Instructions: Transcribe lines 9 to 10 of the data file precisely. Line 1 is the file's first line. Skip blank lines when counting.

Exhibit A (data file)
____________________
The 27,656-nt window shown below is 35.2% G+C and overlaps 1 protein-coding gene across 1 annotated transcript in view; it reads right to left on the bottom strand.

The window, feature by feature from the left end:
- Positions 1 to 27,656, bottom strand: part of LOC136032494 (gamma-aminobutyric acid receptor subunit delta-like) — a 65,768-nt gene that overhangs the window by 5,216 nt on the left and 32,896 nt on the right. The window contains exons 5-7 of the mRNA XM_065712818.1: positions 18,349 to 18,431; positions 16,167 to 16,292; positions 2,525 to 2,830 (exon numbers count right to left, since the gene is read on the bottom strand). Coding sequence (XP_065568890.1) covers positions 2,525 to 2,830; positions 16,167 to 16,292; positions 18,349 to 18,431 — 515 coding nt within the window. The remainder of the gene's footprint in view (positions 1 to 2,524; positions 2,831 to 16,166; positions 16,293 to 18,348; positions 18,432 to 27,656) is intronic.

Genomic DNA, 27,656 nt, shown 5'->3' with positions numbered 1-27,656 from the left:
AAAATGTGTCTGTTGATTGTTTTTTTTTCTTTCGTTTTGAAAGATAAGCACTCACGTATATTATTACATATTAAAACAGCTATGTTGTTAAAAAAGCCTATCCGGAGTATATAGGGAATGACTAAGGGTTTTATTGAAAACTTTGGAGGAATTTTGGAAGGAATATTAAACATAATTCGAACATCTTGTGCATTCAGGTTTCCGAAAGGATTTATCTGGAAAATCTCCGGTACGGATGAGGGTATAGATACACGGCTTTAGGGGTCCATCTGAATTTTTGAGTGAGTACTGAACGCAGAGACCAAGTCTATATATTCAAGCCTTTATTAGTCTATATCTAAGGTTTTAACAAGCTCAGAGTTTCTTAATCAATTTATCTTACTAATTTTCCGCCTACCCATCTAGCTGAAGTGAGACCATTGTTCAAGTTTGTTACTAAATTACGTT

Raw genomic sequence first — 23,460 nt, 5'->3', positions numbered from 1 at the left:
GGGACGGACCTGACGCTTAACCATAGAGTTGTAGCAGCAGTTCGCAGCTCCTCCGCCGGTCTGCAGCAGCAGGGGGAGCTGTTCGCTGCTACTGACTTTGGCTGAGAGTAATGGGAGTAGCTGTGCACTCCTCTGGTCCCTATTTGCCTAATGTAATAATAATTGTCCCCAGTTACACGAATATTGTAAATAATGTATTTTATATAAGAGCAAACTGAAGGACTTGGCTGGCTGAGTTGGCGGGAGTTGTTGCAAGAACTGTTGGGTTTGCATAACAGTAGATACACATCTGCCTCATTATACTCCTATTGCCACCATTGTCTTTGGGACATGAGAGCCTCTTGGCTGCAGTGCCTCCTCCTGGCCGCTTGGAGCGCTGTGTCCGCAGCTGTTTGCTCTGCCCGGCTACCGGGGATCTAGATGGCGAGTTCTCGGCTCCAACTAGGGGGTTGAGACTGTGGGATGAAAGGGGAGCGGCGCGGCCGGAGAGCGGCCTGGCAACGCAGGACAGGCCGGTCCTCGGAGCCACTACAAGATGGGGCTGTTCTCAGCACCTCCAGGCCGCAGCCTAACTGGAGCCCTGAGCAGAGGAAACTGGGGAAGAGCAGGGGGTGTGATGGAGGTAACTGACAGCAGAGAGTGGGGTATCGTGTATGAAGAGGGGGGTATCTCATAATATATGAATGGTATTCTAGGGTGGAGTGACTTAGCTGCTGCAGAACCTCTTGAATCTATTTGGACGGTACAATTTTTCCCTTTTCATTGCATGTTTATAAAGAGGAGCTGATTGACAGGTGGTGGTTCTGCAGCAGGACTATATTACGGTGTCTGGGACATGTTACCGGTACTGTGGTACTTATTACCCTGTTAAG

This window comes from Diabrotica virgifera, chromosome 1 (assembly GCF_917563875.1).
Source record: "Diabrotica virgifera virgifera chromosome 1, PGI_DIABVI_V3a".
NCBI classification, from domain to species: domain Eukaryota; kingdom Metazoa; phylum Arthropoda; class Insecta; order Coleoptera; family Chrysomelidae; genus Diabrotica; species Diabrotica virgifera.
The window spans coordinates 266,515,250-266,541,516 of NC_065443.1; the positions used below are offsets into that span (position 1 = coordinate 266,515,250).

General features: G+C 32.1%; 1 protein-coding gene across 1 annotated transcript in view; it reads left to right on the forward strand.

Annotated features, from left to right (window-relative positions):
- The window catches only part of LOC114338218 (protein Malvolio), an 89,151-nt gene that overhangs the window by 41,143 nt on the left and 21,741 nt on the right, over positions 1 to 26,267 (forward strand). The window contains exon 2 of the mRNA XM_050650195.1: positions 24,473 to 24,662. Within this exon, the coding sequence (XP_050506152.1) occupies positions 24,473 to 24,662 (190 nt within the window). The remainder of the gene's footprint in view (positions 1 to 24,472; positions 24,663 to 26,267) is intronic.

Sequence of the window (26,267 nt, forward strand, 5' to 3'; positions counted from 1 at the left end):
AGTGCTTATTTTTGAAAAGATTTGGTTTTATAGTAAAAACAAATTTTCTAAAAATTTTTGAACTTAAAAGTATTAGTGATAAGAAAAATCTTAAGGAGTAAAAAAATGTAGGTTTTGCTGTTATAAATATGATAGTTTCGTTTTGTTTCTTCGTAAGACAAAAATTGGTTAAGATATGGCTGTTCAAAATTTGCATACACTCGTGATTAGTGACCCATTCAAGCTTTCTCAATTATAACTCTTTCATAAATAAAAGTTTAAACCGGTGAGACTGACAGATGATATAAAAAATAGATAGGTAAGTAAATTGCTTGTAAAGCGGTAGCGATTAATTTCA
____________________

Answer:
Source record: "Diabrotica virgifera virgifera chromosome 1, PGI_DIABVI_V3a".
NCBI classification, from domain to species: domain Eukaryota; kingdom Metazoa; phylum Arthropoda; class Insecta; order Coleoptera; family Chrysomelidae; genus Diabrotica; species Diabrotica virgifera.